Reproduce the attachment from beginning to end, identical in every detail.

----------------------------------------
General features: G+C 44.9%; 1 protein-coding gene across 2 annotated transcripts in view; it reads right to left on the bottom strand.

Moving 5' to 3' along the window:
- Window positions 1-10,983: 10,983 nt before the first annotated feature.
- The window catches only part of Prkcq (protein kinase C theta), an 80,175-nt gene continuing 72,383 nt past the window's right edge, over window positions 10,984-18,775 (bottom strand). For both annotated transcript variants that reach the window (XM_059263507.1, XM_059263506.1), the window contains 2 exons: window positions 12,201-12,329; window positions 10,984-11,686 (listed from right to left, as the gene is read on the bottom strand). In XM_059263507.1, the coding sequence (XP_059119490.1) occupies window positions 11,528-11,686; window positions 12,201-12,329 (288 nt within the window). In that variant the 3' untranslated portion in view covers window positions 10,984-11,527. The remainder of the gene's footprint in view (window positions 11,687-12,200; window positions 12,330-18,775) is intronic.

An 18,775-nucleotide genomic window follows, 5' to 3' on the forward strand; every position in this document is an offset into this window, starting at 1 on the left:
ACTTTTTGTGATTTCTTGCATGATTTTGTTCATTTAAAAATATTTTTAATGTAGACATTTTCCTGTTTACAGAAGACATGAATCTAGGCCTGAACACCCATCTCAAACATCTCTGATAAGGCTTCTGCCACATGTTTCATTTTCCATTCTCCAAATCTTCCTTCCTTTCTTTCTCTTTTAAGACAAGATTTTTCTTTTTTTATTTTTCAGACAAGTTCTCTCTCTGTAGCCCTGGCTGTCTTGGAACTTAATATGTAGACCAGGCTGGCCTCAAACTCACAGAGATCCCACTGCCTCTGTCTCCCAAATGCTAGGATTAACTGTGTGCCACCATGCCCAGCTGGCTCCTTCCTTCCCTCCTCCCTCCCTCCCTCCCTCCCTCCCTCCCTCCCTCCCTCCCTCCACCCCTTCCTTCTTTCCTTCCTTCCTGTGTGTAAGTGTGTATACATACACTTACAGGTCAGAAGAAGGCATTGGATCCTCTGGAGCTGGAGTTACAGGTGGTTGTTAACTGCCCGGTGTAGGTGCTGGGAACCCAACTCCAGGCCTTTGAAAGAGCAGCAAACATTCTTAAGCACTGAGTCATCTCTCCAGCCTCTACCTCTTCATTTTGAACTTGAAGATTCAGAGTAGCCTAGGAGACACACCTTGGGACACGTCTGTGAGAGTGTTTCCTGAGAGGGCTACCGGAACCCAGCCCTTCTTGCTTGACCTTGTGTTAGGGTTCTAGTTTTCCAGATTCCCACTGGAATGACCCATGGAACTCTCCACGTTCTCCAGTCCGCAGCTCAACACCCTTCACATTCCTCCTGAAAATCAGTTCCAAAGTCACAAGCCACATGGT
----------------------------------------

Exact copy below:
General features: G+C 44.9%; 1 protein-coding gene across 2 annotated transcripts in view; it reads right to left on the bottom strand.

Moving 5' to 3' along the window:
- Window positions 1-10,983: 10,983 nt before the first annotated feature.
- The window catches only part of Prkcq (protein kinase C theta), an 80,175-nt gene continuing 72,383 nt past the window's right edge, over window positions 10,984-18,775 (bottom strand). For both annotated transcript variants that reach the window (XM_059263507.1, XM_059263506.1), the window contains 2 exons: window positions 12,201-12,329; window positions 10,984-11,686 (listed from right to left, as the gene is read on the bottom strand). In XM_059263507.1, the coding sequence (XP_059119490.1) occupies window positions 11,528-11,686; window positions 12,201-12,329 (288 nt within the window). In that variant the 3' untranslated portion in view covers window positions 10,984-11,527. The remainder of the gene's footprint in view (window positions 11,687-12,200; window positions 12,330-18,775) is intronic.

An 18,775-nucleotide genomic window follows, 5' to 3' on the forward strand; every position in this document is an offset into this window, starting at 1 on the left:
ACTTTTTGTGATTTCTTGCATGATTTTGTTCATTTAAAAATATTTTTAATGTAGACATTTTCCTGTTTACAGAAGACATGAATCTAGGCCTGAACACCCATCTCAAACATCTCTGATAAGGCTTCTGCCACATGTTTCATTTTCCATTCTCCAAATCTTCCTTCCTTTCTTTCTCTTTTAAGACAAGATTTTTCTTTTTTTATTTTTCAGACAAGTTCTCTCTCTGTAGCCCTGGCTGTCTTGGAACTTAATATGTAGACCAGGCTGGCCTCAAACTCACAGAGATCCCACTGCCTCTGTCTCCCAAATGCTAGGATTAACTGTGTGCCACCATGCCCAGCTGGCTCCTTCCTTCCCTCCTCCCTCCCTCCCTCCCTCCCTCCCTCCCTCCCTCCCTCCCTCCACCCCTTCCTTCTTTCCTTCCTTCCTGTGTGTAAGTGTGTATACATACACTTACAGGTCAGAAGAAGGCATTGGATCCTCTGGAGCTGGAGTTACAGGTGGTTGTTAACTGCCCGGTGTAGGTGCTGGGAACCCAACTCCAGGCCTTTGAAAGAGCAGCAAACATTCTTAAGCACTGAGTCATCTCTCCAGCCTCTACCTCTTCATTTTGAACTTGAAGATTCAGAGTAGCCTAGGAGACACACCTTGGGACACGTCTGTGAGAGTGTTTCCTGAGAGGGCTACCGGAACCCAGCCCTTCTTGCTTGACCTTGTGTTAGGGTTCTAGTTTTCCAGATTCCCACTGGAATGACCCATGGAACTCTCCACGTTCTCCAGTCCGCAGCTCAACACCCTTCACATTCCTCCTGAAAATCAGTTCCAAAGTCACAAGCCACATGGT